When Inoko is murdered, Ushimatsu has a veritable epiphany & risks all to reveal his background, for he now sees it as his duty to become "the new Inoko," carrying on the great man's struggle against prejudice.
Kiba-no-Masakichi, Masa for short, is a lumber worker who falls in love with Oshima (Tamao Nakamura) almost at first sight, in The One & Only Girl I Ever Loved (Nakayama shichiri, 1962).
The English title was a weak one for its first US release, for The Only Girl I Ever Loved implied a love story rather than a film with excellent swordplay. Although it is partially a costume love story comes very close to being the sort of ninkyo eiga or chivalrous gambler film that dominated the screens of the 1960s.
Its title in the UK was a bit better, Seven Miles from Nakayama, which is a standard poetic reference to a village in the Hida district with mountains extremely close. Thus the film has also been known as In a Ring of Mountains.
Based on a novel by Shin Hasegawa, Nakayama shichiri was already twice filmed in 1930, one version directed by Namio Ochiai & from which less than 40 minutes survive, the other directed by Kyotaro Namiki. Both are silent films, preserved by the Makino film institute.
When a corrupt magistrate rapes Oshima, Masa (Raizo Ichikawa) avenges her by killing the officer, becoming thereby a fugitive, haunted & grief-stricken by the fact that Oshima committed suicide.
Going underground in the gambling world, perpetually hiding from the law, Masa eventually meets a young woman named Onaka, who looks exactly like Oshima. Tales having two look-alike heroines are a commonplace in Japanese period films, a plot affectation inherited from the kabuki theater.
Though Onaka is the girlfriend of Masa's friend Toku (Koichi Ose), she nevertheless finds herself falling for Masa, a feeling that he cannot squash even by rudling telling her she only looks like the woman he loved, she is not that woman.
Still pursued by the law, he's finally cornered by Tohachi (Yasushi Sugita), for a climactic one-against-all battle.
As with classic ninkyo eiga it moves slowly but inexoribly toward the last reel's violent eruption; & like ninkyo eiga the hero's sense of himself as wandering outcast does not permit him any chance at lasting relationships.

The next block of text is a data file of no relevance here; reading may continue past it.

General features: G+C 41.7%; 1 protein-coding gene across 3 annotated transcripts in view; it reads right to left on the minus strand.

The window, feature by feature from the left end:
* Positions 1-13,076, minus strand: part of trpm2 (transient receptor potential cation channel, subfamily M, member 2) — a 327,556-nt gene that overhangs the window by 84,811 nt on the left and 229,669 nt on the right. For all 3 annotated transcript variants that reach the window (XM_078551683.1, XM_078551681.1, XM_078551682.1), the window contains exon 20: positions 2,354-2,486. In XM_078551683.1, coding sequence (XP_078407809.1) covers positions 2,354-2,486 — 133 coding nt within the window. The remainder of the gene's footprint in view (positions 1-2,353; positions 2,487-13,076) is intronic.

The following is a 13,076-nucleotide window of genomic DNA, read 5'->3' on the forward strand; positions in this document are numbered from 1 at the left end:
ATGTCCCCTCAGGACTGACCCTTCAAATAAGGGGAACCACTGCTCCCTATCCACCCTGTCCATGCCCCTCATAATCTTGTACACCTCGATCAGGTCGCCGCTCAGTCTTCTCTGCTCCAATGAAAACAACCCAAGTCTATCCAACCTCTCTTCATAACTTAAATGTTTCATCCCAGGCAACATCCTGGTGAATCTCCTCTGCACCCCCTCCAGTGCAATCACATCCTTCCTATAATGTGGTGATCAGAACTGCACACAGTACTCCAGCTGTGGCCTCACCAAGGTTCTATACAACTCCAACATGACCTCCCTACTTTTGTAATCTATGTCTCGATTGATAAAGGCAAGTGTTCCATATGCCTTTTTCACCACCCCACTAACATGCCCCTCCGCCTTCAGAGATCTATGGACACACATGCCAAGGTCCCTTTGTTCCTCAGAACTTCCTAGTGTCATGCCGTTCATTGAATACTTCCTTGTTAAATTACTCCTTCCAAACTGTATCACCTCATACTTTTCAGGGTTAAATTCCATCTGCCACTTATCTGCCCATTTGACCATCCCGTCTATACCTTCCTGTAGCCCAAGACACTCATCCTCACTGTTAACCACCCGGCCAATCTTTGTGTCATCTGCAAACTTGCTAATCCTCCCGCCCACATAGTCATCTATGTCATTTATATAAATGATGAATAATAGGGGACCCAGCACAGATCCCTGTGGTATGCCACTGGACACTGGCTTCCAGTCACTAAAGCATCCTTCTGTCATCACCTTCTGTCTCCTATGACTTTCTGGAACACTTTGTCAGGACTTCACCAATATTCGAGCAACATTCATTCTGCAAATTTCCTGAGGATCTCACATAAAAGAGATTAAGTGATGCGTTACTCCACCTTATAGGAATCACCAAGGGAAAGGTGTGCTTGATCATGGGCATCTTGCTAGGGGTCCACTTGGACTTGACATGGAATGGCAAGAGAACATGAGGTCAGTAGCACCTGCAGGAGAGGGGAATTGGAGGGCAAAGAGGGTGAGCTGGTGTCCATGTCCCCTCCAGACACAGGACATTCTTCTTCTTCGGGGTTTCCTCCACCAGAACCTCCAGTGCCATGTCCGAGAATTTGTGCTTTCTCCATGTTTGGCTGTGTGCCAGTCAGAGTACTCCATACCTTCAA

Director Kazuo Ikehiro would later direct Raizo in the Full Moon Swordsman films Nemuri Kyoshiro: Joyoken (Nemuri at Bay, 1964) Nemuri Kyoshiro: Burai-Hikae masho no hada (A Trail of Traps, 1967), Nemuri Kyoshiro: Akujo-gari (Castle Menagerie, 1969) Nemuri Kyoshiro manji giri (The Flyfot Swordsman, 1969), as well as directing Shintaro Katsu in Zatoichi films.
Another Raizo film from a literary source is based on Kyoka Izumi's Onna Keizu (Women's Genealogy, 1907).
Her Hidden Past (Onna Keizu, 1962) was not the first film adaptation. It was also filmed in 1934 directed by Hotei Namura, remade in 1942 as a two-film set directed by Masahiro Makino, & again in 1955 directed by Teinosuke Kinugasa.
The 1962 version is by Kenji Misumi, another director who would direct episodes of the Full Moon Swordsman/Sleepy Eyes of Death & the Zatoichi/Blind Swordsman series
Raizo plays Chikara Hayasi, & Masayo Banri plays the ex-geisha Otsuta with whom he has a socially unacceptable affair.
He is not permitted to marry Otsuta due to her past, though his own history is also checkered, for he was fostered by a professional pickpocket & had been a little thief in his childhood.
When Otsuta is found to be an unsuitable mate, there is more than a little veiled insult when she self-defensively insists, "Even thieves can change!"
A three-hanky weeper, everything from broken hearts to tuberculosis to homicide-suicide drags down the characters in this no-hope-for-anyone tale, for in Japan's golden age of cinema no degree of sadness was too tragic for popular consumption.